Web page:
An innovative approach to seed systems, spearheaded by scientists working with the CGIAR Research Program on Roots, Tubers and Bananas (RTB), offers new ways to enhance the adoption of novel technologies and limit the spread of pests and diseases. By focusing on the network that links farmers, traders and others, it identifies the best places to influence how things – seeds, pathogens, knowledge, technologies – travel through the network, suggesting efficient ways in which farmers can be helped to improve their productivity.
Most of the world’s poorer farmers do not buy high-quality seed. They typically plant material they have saved themselves, or that was saved by relatives and neighbors. Some may buy seed from traders, but often that seed was similarly saved by an unknown farmer, with no guarantees of quality. One problem inherent to this kind of informal seed system – especially for roots, tubers and bananas, in which the “seed” is vegetatively propagated rather than a true, botanical seed – is that many pests and diseases are transmitted along with the seed. The result is often seed degeneration, and with it declining yields, because even seeds that start as high-quality accumulate pathogens and pests over cycles of growth and reproduction.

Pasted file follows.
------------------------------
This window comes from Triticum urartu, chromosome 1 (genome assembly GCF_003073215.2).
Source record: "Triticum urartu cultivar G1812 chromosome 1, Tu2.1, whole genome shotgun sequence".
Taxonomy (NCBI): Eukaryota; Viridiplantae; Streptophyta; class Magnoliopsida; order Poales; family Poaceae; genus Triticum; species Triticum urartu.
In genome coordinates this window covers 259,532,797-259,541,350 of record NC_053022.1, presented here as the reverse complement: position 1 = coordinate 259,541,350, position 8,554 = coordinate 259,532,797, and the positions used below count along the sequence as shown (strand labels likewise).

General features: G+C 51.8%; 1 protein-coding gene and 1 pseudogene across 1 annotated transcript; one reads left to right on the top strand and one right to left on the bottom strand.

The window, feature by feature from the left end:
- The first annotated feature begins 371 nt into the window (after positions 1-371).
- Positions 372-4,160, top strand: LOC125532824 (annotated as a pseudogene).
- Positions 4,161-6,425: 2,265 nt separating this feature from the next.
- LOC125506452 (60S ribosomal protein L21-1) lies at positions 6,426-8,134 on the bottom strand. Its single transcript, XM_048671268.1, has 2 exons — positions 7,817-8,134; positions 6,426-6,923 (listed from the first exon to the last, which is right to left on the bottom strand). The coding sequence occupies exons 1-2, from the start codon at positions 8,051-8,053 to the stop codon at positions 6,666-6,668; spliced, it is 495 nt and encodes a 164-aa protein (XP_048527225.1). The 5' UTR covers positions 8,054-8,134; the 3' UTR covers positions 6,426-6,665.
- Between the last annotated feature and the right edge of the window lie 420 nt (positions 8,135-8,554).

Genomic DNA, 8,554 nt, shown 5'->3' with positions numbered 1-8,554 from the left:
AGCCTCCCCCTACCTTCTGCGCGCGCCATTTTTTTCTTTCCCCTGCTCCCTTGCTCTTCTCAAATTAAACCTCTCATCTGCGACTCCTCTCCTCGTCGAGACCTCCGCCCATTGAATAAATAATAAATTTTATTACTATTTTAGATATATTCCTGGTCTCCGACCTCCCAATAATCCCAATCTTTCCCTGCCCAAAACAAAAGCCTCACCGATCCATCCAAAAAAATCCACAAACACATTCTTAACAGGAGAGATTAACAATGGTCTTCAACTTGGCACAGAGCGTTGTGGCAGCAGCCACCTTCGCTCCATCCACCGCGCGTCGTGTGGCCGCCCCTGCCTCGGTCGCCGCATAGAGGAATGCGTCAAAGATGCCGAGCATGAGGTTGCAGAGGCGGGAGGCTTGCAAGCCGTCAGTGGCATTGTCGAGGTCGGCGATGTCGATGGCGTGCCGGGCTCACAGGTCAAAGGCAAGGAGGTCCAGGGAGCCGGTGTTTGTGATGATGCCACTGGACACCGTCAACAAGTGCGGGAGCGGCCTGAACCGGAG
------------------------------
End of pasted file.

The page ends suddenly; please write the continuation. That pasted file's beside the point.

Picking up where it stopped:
A formal network analysis of the seed system considers the nodes (which might be farms, markets, agricultural stores, extension workers, male and female farmers) and the links among them. Where does a farmer’s seed or information come from? Where does it go?
In a highly-connected network, seed can travel easily from farmer to farmer. A centralized network may allow seed to travel from a single node, perhaps a market, to all the other farmers, but not from farmer to farmer. In a more decentralized network, there may be clusters where seed travels easily within the cluster, but not often between clusters.
“The network architecture can tell us where to monitor for diseases, where to introduce new varieties, how to develop capacity and much more,” said Jorge Andrade-Piedra, plant pathologist at the International Potato Center in Lima, Peru.
Where to look for disease
One recent study, on which Andrade-Piedra worked, looked at 48 potato farmers in Ecuador, all of the members of a regional consortium called Consorcio de Productores de Papa (CONPAPA). The consortium includes some specialist farmers who produce higher quality seed potatoes. It provides training and expertise and also processes and sells ware (eating) potatoes on behalf of members. Network analysis revealed that the system is quite sparse, with many links between farmers and both the CONPAPA team and the market in their nearest town, but few links among different CONPAPA-member farmers.